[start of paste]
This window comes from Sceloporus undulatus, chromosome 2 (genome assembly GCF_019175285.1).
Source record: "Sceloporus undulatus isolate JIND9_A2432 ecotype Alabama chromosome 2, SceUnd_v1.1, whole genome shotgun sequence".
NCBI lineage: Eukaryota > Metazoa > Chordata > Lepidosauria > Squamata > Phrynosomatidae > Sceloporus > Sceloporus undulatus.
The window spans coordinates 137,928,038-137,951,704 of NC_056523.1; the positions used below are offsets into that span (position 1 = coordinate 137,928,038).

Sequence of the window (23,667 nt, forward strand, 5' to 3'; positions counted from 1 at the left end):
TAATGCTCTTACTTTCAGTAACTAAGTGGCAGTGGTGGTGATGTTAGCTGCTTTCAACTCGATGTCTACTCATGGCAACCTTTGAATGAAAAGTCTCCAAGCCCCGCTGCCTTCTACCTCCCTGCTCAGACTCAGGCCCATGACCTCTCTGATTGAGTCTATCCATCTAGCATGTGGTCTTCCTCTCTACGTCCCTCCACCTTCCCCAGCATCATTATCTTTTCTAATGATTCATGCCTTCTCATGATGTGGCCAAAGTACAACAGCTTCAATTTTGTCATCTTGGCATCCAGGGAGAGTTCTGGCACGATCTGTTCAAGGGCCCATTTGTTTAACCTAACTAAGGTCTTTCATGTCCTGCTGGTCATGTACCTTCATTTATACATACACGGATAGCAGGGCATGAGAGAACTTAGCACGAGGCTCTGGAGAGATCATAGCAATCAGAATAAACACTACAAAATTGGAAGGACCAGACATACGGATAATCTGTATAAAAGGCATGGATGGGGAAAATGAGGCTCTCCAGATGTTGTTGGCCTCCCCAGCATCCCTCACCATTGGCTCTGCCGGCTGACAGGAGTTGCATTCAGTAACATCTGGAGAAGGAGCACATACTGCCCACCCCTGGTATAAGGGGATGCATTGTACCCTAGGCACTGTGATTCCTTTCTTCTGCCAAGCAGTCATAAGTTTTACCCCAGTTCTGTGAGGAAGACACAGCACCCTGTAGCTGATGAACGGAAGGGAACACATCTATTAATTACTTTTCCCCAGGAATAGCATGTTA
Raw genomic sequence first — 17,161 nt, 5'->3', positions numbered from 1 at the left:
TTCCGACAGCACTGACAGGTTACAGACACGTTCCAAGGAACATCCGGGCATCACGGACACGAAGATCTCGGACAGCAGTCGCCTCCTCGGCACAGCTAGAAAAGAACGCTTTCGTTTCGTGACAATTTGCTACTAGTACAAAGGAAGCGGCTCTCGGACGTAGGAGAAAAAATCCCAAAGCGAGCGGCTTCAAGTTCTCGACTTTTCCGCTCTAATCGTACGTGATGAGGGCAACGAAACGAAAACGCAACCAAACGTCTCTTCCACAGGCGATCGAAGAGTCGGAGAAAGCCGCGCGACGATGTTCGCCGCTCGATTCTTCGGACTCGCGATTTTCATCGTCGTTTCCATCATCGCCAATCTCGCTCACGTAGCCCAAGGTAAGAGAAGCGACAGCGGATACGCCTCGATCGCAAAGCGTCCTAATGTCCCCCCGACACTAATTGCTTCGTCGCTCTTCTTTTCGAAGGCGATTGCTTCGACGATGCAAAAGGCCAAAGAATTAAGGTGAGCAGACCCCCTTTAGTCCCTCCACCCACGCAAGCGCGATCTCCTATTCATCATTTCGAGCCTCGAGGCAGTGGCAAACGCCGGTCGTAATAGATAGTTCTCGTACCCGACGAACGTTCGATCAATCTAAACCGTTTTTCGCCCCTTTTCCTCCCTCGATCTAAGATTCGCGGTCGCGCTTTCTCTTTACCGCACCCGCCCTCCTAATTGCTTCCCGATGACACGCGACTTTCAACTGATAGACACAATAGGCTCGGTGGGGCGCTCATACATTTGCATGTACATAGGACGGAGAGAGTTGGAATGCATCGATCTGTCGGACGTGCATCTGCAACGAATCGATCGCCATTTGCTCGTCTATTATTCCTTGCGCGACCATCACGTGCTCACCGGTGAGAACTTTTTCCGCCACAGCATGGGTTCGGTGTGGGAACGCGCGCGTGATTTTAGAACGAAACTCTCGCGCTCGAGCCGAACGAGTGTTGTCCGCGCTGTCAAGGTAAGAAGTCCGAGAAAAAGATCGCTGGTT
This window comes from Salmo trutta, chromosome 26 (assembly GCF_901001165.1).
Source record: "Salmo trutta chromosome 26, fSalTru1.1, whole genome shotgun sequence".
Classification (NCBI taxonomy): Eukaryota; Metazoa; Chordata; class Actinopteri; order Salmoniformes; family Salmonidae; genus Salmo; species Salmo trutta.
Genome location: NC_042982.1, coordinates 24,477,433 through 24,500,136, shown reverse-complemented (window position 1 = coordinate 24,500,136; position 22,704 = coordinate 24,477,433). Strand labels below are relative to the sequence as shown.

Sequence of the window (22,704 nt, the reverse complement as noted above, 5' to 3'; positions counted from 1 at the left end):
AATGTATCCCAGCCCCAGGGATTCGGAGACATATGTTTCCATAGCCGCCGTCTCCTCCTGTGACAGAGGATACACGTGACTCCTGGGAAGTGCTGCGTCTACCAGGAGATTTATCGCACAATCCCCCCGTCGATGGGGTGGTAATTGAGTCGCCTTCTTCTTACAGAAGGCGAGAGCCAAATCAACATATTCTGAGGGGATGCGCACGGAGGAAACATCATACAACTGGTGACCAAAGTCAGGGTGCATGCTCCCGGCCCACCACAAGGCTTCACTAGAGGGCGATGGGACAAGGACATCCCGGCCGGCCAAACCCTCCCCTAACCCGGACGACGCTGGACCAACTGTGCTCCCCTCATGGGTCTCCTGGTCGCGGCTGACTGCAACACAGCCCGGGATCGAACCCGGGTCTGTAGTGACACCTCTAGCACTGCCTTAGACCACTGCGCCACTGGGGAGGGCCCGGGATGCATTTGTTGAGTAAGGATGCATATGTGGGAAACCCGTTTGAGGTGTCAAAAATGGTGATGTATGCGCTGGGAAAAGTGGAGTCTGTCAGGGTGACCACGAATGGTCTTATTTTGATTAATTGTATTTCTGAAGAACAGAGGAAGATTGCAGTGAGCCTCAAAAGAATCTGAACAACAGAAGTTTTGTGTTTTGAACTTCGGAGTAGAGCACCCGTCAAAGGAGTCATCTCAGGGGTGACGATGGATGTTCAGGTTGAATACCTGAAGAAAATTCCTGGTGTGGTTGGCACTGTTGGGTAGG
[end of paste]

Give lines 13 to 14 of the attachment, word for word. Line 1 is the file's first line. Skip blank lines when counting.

Sequence of the window (22,704 nt, the reverse complement as noted above, 5' to 3'; positions counted from 1 at the left end):
AATGTATCCCAGCCCCAGGGATTCGGAGACATATGTTTCCATAGCCGCCGTCTCCTCCTGTGACAGAGGATACACGTGACTCCTGGGAAGTGCTGCGTCTACCAGGAGATTTATCGCACAATCCCCCCGTCGATGGGGTGGTAATTGAGTCGCCTTCTTCTTACAGAAGGCGAGAGCCAAATCAACATATTCTGAGGGGATGCGCACGGAGGAAACATCATACAACTGGTGACCAAAGTCAGGGTGCATGCTCCCGGCCCACCACAAGGCTTCACTAGAGGGCGATGGGACAAGGACATCCCGGCCGGCCAAACCCTCCCCTAACCCGGACGACGCTGGACCAACTGTGCTCCCCTCATGGGTCTCCTGGTCGCGGCTGACTGCAACACAGCCCGGGATCGAACCCGGGTCTGTAGTGACACCTCTAGCACTGCCTTAGACCACTGCGCCACTGGGGAGGGCCCGGGATGCATTTGTTGAGTAAGGATGCATATGTGGGAAACCCGTTTGAGGTGTCAAAAATGGTGATGTATGCGCTGGGAAAAGTGGAGTCTGTCAGGGTGACCACGAATGGTCTTATTTTGATTAATTGTATTTCTGAAGAACAGAGGAAGATTGCAGTGAGCCTCAAAAGAATCTGAACAACAGAAGTTTTGTGTTTTGAACTTCGGAGTAGAGCACCCGTCAAAGGAGTCATCTCAGGGGTGACGATGGATGTTCAGGTTGAATACCTGAAGAAAATTCCTGGTGTGGTTGGCACTGTTGGGTAGG